Ideally, no one goes anywhere, and the spread of this virus is minimized. A more realistic scenario is that when people do go somewhere, they travel with care, mask up, avoid unnecessary risks, and douse their hands in alcohol-based hand sanitizer liberally.
I’ve taken the latter approach recently after staying put since mid-March. We made it out of Madrid in early March without picking up the virus, and a week later, I dined in Las Vegas with several people who would test positive for the disease a mere two to four days afterwards.
Last month, I was able to get an antibody test.
I was hoping I might have had an asymptomatic case and a decent likelihood of having some immunity to COVID, but alas, that appears not to be the case.
A couple of months ago, when America seemed to be over the hump, we had some airline credit expiring. We were supposed to take our kids to Space Camp, but that didn’t happen, so we booked a new set of flights to Florida for 2021 and I had just enough credit left over to get to Colorado and back this summer, so I booked it.
I had a buddy going through some personal stuff, and I hadn’t seen him in a couple of years, so I made the trip the week before last. Masks were mandatory on the plane and in the airport. Hand sanitizer was ubiquitous, including in a trial-size container in my pocket. When I landed, I drove to a county that’s seen 24 positive cases so far in 2020 and spent the week there with my friend.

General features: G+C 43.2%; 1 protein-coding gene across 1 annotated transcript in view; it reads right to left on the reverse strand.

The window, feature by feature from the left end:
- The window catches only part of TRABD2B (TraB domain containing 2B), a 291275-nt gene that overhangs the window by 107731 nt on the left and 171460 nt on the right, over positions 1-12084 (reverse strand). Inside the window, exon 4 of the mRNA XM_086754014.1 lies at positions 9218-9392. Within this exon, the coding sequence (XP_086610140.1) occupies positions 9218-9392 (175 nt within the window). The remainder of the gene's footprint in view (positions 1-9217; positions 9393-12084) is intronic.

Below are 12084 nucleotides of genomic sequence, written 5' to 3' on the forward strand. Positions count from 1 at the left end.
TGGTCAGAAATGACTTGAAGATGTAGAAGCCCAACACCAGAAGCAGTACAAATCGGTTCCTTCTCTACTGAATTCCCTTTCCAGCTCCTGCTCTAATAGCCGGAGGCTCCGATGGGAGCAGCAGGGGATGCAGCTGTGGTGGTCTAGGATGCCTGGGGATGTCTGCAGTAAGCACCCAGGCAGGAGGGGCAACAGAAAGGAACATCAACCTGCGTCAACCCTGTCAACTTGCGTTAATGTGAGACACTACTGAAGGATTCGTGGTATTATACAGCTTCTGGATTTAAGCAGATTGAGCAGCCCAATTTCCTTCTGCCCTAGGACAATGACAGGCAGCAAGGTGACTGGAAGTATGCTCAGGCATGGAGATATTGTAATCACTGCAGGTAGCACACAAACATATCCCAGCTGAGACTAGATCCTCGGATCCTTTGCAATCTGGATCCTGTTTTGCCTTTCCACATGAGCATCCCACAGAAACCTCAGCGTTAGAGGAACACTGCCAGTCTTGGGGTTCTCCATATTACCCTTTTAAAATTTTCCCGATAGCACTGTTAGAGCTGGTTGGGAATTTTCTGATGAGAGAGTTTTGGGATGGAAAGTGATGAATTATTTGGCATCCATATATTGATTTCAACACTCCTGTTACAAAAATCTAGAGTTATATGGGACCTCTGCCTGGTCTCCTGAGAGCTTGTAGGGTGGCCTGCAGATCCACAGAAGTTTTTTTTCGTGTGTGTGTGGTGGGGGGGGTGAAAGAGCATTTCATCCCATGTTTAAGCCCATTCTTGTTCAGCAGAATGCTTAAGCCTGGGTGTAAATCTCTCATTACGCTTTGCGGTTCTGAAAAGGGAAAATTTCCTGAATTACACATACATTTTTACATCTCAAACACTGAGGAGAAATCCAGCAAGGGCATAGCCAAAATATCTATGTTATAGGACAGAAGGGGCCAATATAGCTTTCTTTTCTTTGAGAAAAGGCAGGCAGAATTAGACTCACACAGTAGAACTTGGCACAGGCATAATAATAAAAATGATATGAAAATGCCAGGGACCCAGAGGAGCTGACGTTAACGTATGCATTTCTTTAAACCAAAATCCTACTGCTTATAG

I’ve been home and symptom-free for the better part of two weeks. We live in a county that reported its first two positive cases in a month just the other day.
I keep saying that I haven’t seen my parents since Christmas, but the truth is that I haven’t been to Minnesota since Christmas. My parents spent two wonderful weeks with us in Spain in January and February. Still, until this weekend, I hadn’t seen them in six months.
I don’t love traveling in the time of COVID, but I’m willing to take some calculated risks while being as careful as one can be. My parents aren’t exactly high-risk. They’re in their early 70s and fairly healthy. I wouldn’t call them particularly low-risk, either.
I would hate to be the one to introduce this stupid virus into their home. On the other hand, I’d hate to go a year or more not seeing them, because you never know what might happen over the course of a year. After talking with them, we all decided it was time to make that 10-hour drive to pay them a visit.
It’s always good to be back in Minnesota, pandemic be damned. If you, like us, decide to travel, please take every precaution to do so as safely and sanitarily as possible. Avoid indoor spaces as much as possible, keep your distance, mask up when appropriate, and dream of a day when all these precautions are unnecessary.
But please don’t go to Sturgis. That sounds like a virus-spreading disaster waiting to happen.
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Have an outstanding week!
-Physician on FIRE